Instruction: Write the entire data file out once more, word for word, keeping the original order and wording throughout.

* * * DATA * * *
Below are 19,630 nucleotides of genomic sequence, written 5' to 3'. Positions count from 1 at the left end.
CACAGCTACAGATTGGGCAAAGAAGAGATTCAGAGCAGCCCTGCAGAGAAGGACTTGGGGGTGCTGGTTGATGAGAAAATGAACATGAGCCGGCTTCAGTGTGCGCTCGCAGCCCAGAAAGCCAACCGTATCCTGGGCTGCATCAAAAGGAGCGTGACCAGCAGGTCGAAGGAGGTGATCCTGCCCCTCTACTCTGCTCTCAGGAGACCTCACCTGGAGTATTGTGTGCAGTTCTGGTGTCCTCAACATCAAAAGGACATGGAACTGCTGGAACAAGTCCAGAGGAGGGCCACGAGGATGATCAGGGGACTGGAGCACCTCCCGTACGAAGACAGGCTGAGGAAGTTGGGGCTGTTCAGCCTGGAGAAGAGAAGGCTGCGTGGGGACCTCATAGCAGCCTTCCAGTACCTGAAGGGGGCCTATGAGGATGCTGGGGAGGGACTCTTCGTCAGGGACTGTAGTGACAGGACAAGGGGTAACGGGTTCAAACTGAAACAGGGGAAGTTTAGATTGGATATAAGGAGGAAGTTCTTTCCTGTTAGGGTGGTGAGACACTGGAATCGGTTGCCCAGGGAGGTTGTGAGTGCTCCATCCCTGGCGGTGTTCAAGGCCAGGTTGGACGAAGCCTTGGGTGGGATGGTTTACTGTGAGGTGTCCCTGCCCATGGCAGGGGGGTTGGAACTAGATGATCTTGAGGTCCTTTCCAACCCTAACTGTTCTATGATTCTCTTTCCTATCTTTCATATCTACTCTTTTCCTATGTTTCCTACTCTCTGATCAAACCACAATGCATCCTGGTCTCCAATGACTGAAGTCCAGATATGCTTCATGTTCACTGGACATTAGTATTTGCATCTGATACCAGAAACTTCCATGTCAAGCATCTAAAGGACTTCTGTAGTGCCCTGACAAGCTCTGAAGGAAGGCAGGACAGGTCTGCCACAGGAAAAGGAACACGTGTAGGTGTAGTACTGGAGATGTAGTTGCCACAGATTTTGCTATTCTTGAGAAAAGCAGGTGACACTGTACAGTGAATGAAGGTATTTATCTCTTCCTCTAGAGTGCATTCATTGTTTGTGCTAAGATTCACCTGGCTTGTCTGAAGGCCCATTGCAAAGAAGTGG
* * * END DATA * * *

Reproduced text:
Below are 19,630 nucleotides of genomic sequence, written 5' to 3'. Positions count from 1 at the left end.
CACAGCTACAGATTGGGCAAAGAAGAGATTCAGAGCAGCCCTGCAGAGAAGGACTTGGGGGTGCTGGTTGATGAGAAAATGAACATGAGCCGGCTTCAGTGTGCGCTCGCAGCCCAGAAAGCCAACCGTATCCTGGGCTGCATCAAAAGGAGCGTGACCAGCAGGTCGAAGGAGGTGATCCTGCCCCTCTACTCTGCTCTCAGGAGACCTCACCTGGAGTATTGTGTGCAGTTCTGGTGTCCTCAACATCAAAAGGACATGGAACTGCTGGAACAAGTCCAGAGGAGGGCCACGAGGATGATCAGGGGACTGGAGCACCTCCCGTACGAAGACAGGCTGAGGAAGTTGGGGCTGTTCAGCCTGGAGAAGAGAAGGCTGCGTGGGGACCTCATAGCAGCCTTCCAGTACCTGAAGGGGGCCTATGAGGATGCTGGGGAGGGACTCTTCGTCAGGGACTGTAGTGACAGGACAAGGGGTAACGGGTTCAAACTGAAACAGGGGAAGTTTAGATTGGATATAAGGAGGAAGTTCTTTCCTGTTAGGGTGGTGAGACACTGGAATCGGTTGCCCAGGGAGGTTGTGAGTGCTCCATCCCTGGCGGTGTTCAAGGCCAGGTTGGACGAAGCCTTGGGTGGGATGGTTTACTGTGAGGTGTCCCTGCCCATGGCAGGGGGGTTGGAACTAGATGATCTTGAGGTCCTTTCCAACCCTAACTGTTCTATGATTCTCTTTCCTATCTTTCATATCTACTCTTTTCCTATGTTTCCTACTCTCTGATCAAACCACAATGCATCCTGGTCTCCAATGACTGAAGTCCAGATATGCTTCATGTTCACTGGACATTAGTATTTGCATCTGATACCAGAAACTTCCATGTCAAGCATCTAAAGGACTTCTGTAGTGCCCTGACAAGCTCTGAAGGAAGGCAGGACAGGTCTGCCACAGGAAAAGGAACACGTGTAGGTGTAGTACTGGAGATGTAGTTGCCACAGATTTTGCTATTCTTGAGAAAAGCAGGTGACACTGTACAGTGAATGAAGGTATTTATCTCTTCCTCTAGAGTGCATTCATTGTTTGTGCTAAGATTCACCTGGCTTGTCTGAAGGCCCATTGCAAAGAAGTGG